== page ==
DVD review: 'Occupied,' the second invasion of Norway
Russian commandos have kidnapped the Norwegian prime minister. The Russian tricolour is flying over the capital. Citizens must decide whether they will collaborate with the occupation, or resist.
This is the scenario of Occupied, the Norwegian thriller TV series based on an idea by the writer Jo Nesbo. It first screened last year in Europe and imagines Norway in the near future after an energy crisis.
The Norwegian Green Party led by Prime Minister Jesper Berg, an idealistic politician with bold plans for thorium-based nuclear energy, cuts off all fossil fuel production.
The EU, in desperation, asks Russia to initiate an occupation of Norway. Mr Berg promises the Norwegian people the occupation is a temporary measure until oil and gas production can be restored by Russian working crews.
This intention unravels as a series of events complicate Norwegian-Russian relations over the ensuing months. The series of escalating complications begins when a member of the Royal Guard unsuccessfully attempts to assassinate the Russian ambassador, Irina Sidorova. Then a Russian agent is the victim of a hit-and-run and the Russian government demands Norway extradite the driver, a suspected Chechen terrorist.
A group called Fritt Norge (Free Norway) emerges and attacks a police headquarters. The Russian government uses this as an excuse to prolong its occupation. Tensions increase further as unexplained events occur at the Norway-Russia border and Russian naval fleet exercises off the coast of northern Norway.
Mr Berg asks the EU to protect Norway's sovereignty but the bloc fails to act.
Kremlin condemns series
The series hit a raw nerve with the Russians and the Kremlin has reacted, condemning the production as inflaming Scandinavian/Russian relations.
While many see parallels with the Russian intrusion into the Ukraine and Crimea, others see historical links to the German invasion of Norway during World War II and the era of collaboration during the Quisling years of collaboration.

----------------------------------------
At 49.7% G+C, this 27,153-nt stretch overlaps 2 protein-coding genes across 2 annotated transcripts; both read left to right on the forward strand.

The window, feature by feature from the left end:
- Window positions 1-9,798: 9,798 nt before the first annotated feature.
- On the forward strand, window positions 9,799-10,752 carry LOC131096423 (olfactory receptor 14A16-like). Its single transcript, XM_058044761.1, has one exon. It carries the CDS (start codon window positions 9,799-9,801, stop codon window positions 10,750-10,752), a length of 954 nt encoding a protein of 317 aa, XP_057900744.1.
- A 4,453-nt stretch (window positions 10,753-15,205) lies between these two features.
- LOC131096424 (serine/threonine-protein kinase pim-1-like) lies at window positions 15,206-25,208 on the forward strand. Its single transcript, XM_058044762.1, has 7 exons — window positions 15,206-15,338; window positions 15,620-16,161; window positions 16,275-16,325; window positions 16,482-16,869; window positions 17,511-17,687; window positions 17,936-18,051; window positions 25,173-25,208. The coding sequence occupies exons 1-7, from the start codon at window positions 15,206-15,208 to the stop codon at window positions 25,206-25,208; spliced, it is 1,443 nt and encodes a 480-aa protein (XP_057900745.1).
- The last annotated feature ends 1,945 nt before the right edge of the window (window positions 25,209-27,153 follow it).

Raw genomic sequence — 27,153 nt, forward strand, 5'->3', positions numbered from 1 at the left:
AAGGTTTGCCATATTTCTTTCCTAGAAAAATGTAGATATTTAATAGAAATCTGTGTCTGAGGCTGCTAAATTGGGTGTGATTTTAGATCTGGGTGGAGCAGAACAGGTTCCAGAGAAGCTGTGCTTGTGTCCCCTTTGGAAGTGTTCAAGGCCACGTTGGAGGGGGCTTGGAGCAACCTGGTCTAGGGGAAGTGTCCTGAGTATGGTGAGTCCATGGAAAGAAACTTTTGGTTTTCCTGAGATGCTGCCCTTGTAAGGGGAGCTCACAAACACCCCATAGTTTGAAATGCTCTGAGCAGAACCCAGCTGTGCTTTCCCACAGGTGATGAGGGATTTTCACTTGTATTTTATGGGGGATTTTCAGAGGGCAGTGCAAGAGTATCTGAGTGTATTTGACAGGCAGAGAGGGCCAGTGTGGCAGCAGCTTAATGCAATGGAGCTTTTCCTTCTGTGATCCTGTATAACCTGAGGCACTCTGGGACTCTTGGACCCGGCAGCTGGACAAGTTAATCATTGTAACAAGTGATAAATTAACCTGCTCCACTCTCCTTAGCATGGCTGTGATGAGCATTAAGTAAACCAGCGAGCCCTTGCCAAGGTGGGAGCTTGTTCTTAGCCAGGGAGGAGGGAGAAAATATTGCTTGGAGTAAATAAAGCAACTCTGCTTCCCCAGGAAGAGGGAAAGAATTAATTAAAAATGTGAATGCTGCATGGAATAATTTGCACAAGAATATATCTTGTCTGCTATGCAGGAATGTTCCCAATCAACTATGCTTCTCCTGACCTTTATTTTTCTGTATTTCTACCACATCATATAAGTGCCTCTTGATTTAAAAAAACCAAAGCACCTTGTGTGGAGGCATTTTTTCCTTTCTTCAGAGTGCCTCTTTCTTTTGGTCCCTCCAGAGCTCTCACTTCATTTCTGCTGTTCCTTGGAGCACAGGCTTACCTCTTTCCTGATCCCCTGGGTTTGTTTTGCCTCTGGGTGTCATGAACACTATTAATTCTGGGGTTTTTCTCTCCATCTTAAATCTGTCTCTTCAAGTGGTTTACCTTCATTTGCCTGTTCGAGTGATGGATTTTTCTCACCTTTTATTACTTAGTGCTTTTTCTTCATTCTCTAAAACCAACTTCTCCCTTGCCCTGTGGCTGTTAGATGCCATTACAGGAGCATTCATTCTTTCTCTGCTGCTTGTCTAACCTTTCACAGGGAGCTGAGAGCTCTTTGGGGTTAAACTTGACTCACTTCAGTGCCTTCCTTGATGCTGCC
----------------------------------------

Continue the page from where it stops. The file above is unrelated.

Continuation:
Occupied is centred on a few major players such as Prime Minister Berg, as well two couples – Thomas, a newspaper reporter, and his partner Benet, who owns a restaurant frequented by Russians; and Djupvik, a policeman attached to the PM’s office, and his wife, who is a judge. The couples have ambivalent connections with the occupation, which makes them part-observers, part-collaborators and part-opponents.
There are a few wry moments for the two main male characters, who are deeply involved in the politics. But because they are less convinced of their need to be racing around the town, the wives insist on child-minding activities and doing the dishes.
The programme deals with a number of important contemporary political and social issues aside from the threat of invasion from foreign powers.
There is an urgency in dealing with issues of climate change, the dependency on fossil fuels and extraction, the problems associated with the Green revolution, notions of democracy and the balances between local and international interests.
The series is full of dramatic action and political intrigue with a number of similar themes also in the French TV series Un Village Français, which deals with the occupation of France during World War II.
Occupied is the most expensive TV series ever undertaken in Norway and is co-produced with Arte, the Franco-German TV network, and the Swedish studio behind the Wallander TV series and the Girl with the Dragon Tattoo movies. The series consist of three DVDs with 10 episodes, a total of 449 minutes.
Tune into NBR Radio’s Sunday Business with Andrew Patterson on Sunday morning, for analysis and feature-length interviews.
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